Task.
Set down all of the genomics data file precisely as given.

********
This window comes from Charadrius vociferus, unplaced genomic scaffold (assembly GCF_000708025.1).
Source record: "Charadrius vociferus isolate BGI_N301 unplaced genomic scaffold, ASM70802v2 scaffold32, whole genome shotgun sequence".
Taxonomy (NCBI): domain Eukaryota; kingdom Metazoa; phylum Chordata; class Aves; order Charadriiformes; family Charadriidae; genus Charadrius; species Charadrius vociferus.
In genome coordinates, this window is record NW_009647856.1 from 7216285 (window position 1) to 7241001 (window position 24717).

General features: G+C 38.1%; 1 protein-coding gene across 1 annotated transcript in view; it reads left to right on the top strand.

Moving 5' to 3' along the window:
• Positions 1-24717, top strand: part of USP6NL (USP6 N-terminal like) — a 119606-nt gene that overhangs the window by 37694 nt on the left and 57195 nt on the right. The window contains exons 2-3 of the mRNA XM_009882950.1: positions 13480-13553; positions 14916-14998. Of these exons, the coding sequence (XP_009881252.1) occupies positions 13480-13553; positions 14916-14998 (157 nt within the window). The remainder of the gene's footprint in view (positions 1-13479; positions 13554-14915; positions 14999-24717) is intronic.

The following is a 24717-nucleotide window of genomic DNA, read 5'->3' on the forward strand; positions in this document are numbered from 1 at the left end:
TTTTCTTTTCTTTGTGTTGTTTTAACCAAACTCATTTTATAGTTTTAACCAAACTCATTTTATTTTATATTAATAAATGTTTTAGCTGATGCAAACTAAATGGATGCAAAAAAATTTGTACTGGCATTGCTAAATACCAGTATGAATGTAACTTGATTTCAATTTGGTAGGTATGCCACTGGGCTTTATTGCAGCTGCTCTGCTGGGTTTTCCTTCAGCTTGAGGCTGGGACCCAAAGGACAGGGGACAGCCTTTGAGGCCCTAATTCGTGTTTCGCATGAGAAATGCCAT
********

This window comes from Charadrius vociferus, unplaced genomic scaffold (assembly GCF_000708025.1).
Source record: "Charadrius vociferus isolate BGI_N301 unplaced genomic scaffold, ASM70802v2 scaffold32, whole genome shotgun sequence".
Taxonomy (NCBI): domain Eukaryota; kingdom Metazoa; phylum Chordata; class Aves; order Charadriiformes; family Charadriidae; genus Charadrius; species Charadrius vociferus.
In genome coordinates, this window is record NW_009647856.1 from 7216285 (window position 1) to 7241001 (window position 24717).

General features: G+C 38.1%; 1 protein-coding gene across 1 annotated transcript in view; it reads left to right on the top strand.

Moving 5' to 3' along the window:
• Positions 1-24717, top strand: part of USP6NL (USP6 N-terminal like) — a 119606-nt gene that overhangs the window by 37694 nt on the left and 57195 nt on the right. The window contains exons 2-3 of the mRNA XM_009882950.1: positions 13480-13553; positions 14916-14998. Of these exons, the coding sequence (XP_009881252.1) occupies positions 13480-13553; positions 14916-14998 (157 nt within the window). The remainder of the gene's footprint in view (positions 1-13479; positions 13554-14915; positions 14999-24717) is intronic.

The following is a 24717-nucleotide window of genomic DNA, read 5'->3' on the forward strand; positions in this document are numbered from 1 at the left end:
TTTTCTTTTCTTTGTGTTGTTTTAACCAAACTCATTTTATAGTTTTAACCAAACTCATTTTATTTTATATTAATAAATGTTTTAGCTGATGCAAACTAAATGGATGCAAAAAAATTTGTACTGGCATTGCTAAATACCAGTATGAATGTAACTTGATTTCAATTTGGTAGGTATGCCACTGGGCTTTATTGCAGCTGCTCTGCTGGGTTTTCCTTCAGCTTGAGGCTGGGACCCAAAGGACAGGGGACAGCCTTTGAGGCCCTAATTCGTGTTTCGCATGAGAAATGCCAT